Reindeer My Spirit Animal Is A Grumpy Moose Who Slaps Shirt

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Reindeer My Spirit Animal Is A Grumpy Moose Who Slaps Shirt

“The First Noel” has its roots in the fifteenth century in its oral form, and it appeared on eighteenth-century broadsides in Helston, near Cornwall (Keyte and Parrott, 1992, 482). It was published first in the revised edition of Some Ancient Christmas Carols (1823), edited by Davies Gilbert. Its publication in the famous Christmas Carols Ancient and Modern (1833), compiled by William Sandys in London (Sandys, 1833, 74–75) increased the carol’s prominence. Originally in nine stanzas, five are commonly used in most hymnals today. Though the angels’ appearance to the shepherds (Luke 2:1–20) is the subject of the first stanza, most of the carol focuses on the journey of the magi (Matthew 2:1–12), giving the carol an Epiphany focus.The melody of this carol is thesubject of some speculation. The first printing of the tune comes from Christmas Carols, Ancient and Modern (1833)byWilliamSandys(Seehttps://archive.org/details/christmascarolsa00sandrich/page/194/mode/2up). This version of the tune was transcribed from a Cornwall collection (1827) and, indeed, bears some resemblance to other tunes from this region. The stanzas consist of two sections that are identical plus the refrain that is so similar that it appears to be a variant of the first two. Rather than a standard Bar Form (AAB), the musical structure of many German tunes like LOBE DEN HERRN (“Praise to the Lord, the Almighty,” The United Methodist Hymnal, 139), this tune is AAA’.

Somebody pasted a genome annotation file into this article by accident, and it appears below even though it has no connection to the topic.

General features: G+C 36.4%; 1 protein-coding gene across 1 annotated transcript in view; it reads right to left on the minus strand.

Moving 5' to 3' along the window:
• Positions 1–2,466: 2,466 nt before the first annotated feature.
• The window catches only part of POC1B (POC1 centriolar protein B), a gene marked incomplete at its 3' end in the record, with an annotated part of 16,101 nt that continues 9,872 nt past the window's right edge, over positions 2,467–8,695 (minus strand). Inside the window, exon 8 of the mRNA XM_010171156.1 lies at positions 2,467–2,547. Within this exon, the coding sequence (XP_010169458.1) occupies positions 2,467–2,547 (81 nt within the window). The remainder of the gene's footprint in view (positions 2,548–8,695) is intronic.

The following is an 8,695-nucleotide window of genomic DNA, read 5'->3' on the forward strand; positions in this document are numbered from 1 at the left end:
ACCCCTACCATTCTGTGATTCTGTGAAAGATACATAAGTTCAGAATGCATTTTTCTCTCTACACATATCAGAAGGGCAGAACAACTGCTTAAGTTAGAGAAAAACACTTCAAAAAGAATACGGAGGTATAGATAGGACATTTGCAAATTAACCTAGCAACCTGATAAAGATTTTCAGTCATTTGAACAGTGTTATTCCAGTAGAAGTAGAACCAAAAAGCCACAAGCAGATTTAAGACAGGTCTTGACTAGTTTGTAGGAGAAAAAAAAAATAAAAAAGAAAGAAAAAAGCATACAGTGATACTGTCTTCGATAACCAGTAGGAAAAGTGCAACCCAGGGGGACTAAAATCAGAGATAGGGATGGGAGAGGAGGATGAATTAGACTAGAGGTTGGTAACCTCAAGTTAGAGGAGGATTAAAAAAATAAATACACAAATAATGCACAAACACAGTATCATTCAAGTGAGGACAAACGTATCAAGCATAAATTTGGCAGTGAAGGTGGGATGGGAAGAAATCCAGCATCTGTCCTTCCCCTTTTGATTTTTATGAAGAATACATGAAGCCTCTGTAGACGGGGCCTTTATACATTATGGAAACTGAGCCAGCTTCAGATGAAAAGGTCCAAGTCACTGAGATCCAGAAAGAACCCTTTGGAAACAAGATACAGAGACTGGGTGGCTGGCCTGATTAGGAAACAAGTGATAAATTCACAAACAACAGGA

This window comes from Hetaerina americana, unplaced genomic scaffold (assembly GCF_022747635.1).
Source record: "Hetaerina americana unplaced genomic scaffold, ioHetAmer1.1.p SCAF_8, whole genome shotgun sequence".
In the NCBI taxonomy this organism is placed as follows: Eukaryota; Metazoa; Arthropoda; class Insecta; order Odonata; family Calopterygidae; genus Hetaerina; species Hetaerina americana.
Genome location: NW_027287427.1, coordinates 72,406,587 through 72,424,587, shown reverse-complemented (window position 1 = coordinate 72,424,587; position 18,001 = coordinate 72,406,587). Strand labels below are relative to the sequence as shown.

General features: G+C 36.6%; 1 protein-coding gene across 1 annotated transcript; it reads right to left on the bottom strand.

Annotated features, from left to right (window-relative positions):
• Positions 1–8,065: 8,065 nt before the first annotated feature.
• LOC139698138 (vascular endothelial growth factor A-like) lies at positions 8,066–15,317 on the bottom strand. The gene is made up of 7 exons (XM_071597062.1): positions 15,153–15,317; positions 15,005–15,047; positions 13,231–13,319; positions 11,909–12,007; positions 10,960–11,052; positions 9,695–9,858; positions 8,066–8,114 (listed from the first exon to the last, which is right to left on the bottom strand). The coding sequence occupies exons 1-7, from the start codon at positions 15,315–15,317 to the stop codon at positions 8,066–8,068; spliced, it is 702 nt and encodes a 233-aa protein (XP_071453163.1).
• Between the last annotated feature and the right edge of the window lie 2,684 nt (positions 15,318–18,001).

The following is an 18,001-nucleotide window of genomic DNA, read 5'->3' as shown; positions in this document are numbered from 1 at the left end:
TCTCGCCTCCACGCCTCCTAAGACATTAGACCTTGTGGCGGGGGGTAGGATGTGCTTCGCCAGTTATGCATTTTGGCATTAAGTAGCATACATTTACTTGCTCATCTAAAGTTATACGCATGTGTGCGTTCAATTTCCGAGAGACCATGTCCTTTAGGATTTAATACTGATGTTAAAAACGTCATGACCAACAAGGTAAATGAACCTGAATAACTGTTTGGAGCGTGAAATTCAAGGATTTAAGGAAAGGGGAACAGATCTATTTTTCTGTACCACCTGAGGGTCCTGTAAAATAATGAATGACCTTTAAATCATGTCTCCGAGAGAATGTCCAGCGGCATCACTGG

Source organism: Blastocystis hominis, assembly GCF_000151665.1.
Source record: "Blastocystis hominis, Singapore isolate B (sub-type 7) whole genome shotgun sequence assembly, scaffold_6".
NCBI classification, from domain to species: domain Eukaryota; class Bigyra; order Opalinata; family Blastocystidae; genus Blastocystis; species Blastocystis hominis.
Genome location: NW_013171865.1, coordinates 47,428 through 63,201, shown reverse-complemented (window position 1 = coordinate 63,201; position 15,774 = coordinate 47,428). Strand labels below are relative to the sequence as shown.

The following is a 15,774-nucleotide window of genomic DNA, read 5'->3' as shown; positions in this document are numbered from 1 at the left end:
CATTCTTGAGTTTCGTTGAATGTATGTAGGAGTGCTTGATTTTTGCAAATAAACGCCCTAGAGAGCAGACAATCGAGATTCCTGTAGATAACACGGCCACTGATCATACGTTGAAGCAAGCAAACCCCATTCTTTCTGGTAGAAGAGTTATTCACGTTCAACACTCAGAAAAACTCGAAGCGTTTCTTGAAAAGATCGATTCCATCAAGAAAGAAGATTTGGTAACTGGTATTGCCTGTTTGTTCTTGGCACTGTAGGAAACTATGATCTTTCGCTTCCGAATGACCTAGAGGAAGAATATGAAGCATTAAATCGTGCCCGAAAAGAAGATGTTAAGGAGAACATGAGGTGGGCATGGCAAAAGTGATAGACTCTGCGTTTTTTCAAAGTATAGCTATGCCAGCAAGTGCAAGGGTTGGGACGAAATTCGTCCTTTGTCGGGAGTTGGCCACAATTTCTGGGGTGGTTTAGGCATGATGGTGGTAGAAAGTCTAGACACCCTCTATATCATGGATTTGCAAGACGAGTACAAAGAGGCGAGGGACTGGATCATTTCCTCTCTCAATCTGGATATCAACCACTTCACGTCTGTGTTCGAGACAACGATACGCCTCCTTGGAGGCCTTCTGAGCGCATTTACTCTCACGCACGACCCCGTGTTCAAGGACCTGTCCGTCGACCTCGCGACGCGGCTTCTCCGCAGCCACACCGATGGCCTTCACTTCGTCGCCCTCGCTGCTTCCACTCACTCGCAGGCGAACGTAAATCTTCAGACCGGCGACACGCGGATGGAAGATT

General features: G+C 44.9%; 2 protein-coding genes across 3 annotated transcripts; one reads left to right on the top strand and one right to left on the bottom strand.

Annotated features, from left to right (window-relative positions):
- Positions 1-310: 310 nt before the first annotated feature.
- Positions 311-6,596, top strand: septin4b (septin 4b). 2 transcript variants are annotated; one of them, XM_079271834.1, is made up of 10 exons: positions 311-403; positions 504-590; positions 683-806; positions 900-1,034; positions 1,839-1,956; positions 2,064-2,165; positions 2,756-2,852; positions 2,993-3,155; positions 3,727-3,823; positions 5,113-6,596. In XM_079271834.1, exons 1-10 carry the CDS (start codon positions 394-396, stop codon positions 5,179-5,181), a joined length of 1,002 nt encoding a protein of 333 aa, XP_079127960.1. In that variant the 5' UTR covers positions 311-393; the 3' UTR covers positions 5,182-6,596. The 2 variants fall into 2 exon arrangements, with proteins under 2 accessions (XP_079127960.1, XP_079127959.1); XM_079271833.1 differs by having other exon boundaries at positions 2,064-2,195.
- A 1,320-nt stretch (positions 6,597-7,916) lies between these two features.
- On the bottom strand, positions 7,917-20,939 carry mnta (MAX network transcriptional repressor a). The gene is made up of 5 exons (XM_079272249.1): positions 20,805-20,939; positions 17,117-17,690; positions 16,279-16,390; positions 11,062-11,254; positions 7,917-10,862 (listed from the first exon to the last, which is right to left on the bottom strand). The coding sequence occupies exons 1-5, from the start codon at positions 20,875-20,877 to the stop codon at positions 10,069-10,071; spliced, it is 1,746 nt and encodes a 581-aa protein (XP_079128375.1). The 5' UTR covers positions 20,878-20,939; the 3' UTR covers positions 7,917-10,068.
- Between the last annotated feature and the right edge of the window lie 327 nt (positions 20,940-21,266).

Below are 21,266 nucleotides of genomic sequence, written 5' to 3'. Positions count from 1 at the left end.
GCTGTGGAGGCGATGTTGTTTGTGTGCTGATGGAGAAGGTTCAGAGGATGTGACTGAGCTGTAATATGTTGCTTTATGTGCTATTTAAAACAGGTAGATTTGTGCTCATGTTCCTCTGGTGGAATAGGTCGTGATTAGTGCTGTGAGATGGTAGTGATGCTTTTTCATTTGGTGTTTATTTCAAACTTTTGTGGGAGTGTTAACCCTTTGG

Reindeer My Spirit Animal Is A Grumpy Moose Who Slaps Shirt

Reindeer My Spirit Animal Is A Grumpy Moose Who Slaps Shirt

Reindeer My Spirit Animal Is A Grumpy Moose Who Slaps Shirt0

Reindeer My Spirit Animal Is A Grumpy Moose Who Slaps Shirt0

Reindeer My Spirit Animal Is A Grumpy Moose Who Slaps Shirt

Since that time, telling the story of the birth of Christ in song has been an important tradition, especially in the Western Church. Since congregational participation, including singing, was very limited in the medieval Catholic Mass, the people’s song developed outside the church. In most cases, the composers of these carols have long been lost in time, partly a function of their oral tradition. Undoubtedly, carols existed in oral forms long before being published in collections.The second question is, “What does ‘Noel’ mean?” “Nowell,” the English transliteration, comes from the old French “Nouel” or “Noël,” modern French. The derivation of this word probably relates to the earlier Latin term “natalis” or birth. In Latin, “Dies natalis” means “birthday.” Some suggest that “Noel” is also related to “novellare” or “nouvelle” meaning “new” —something to tell. As hymnologist and hymnwriter Carl P. Daw, Jr. indicates, The Oxford English Dictionary notes the earliest use of “Nowel” is in Chaucer’s Canterbury Tales (c. 1395) where the poet cites “

Reindeer My Spirit Animal Is A Grumpy Moose Who Slaps Shirt1

Reindeer My Spirit Animal Is A Grumpy Moose Who Slaps Shirt1

Reindeer My Spirit Animal Is A Grumpy Moose Who Slaps Shirt2

Reindeer My Spirit Animal Is A Grumpy Moose Who Slaps Shirt2

The Franklin’s Tale” (1255): “And ‘Nowel’ crieth every lusty man” (Daw, 2016, 154).